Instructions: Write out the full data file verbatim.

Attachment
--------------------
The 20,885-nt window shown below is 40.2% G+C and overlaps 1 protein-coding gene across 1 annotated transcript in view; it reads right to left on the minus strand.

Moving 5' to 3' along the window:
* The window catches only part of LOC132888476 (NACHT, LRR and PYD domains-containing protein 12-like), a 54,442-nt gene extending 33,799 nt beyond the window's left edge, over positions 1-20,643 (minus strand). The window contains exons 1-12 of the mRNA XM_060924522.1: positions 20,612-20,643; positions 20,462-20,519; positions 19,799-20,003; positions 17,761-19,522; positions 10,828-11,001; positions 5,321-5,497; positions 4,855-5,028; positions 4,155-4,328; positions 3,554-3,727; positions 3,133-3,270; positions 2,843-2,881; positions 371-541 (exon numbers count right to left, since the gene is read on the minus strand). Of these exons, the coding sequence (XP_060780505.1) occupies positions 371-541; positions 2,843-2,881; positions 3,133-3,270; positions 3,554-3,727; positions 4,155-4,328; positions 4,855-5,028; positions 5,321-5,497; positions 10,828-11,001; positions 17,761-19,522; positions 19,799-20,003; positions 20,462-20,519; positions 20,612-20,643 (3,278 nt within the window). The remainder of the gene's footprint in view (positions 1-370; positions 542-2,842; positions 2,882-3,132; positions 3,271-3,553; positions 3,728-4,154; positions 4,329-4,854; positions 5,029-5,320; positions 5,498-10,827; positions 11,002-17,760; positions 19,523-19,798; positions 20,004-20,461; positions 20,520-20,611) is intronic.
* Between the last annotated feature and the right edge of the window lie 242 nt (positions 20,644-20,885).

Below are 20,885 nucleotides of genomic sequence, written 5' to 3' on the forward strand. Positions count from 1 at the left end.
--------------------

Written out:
The 20,885-nt window shown below is 40.2% G+C and overlaps 1 protein-coding gene across 1 annotated transcript in view; it reads right to left on the minus strand.

Moving 5' to 3' along the window:
* The window catches only part of LOC132888476 (NACHT, LRR and PYD domains-containing protein 12-like), a 54,442-nt gene extending 33,799 nt beyond the window's left edge, over positions 1-20,643 (minus strand). The window contains exons 1-12 of the mRNA XM_060924522.1: positions 20,612-20,643; positions 20,462-20,519; positions 19,799-20,003; positions 17,761-19,522; positions 10,828-11,001; positions 5,321-5,497; positions 4,855-5,028; positions 4,155-4,328; positions 3,554-3,727; positions 3,133-3,270; positions 2,843-2,881; positions 371-541 (exon numbers count right to left, since the gene is read on the minus strand). Of these exons, the coding sequence (XP_060780505.1) occupies positions 371-541; positions 2,843-2,881; positions 3,133-3,270; positions 3,554-3,727; positions 4,155-4,328; positions 4,855-5,028; positions 5,321-5,497; positions 10,828-11,001; positions 17,761-19,522; positions 19,799-20,003; positions 20,462-20,519; positions 20,612-20,643 (3,278 nt within the window). The remainder of the gene's footprint in view (positions 1-370; positions 542-2,842; positions 2,882-3,132; positions 3,271-3,553; positions 3,728-4,154; positions 4,329-4,854; positions 5,029-5,320; positions 5,498-10,827; positions 11,002-17,760; positions 19,523-19,798; positions 20,004-20,461; positions 20,520-20,611) is intronic.
* Between the last annotated feature and the right edge of the window lie 242 nt (positions 20,644-20,885).

Below are 20,885 nucleotides of genomic sequence, written 5' to 3' on the forward strand. Positions count from 1 at the left end.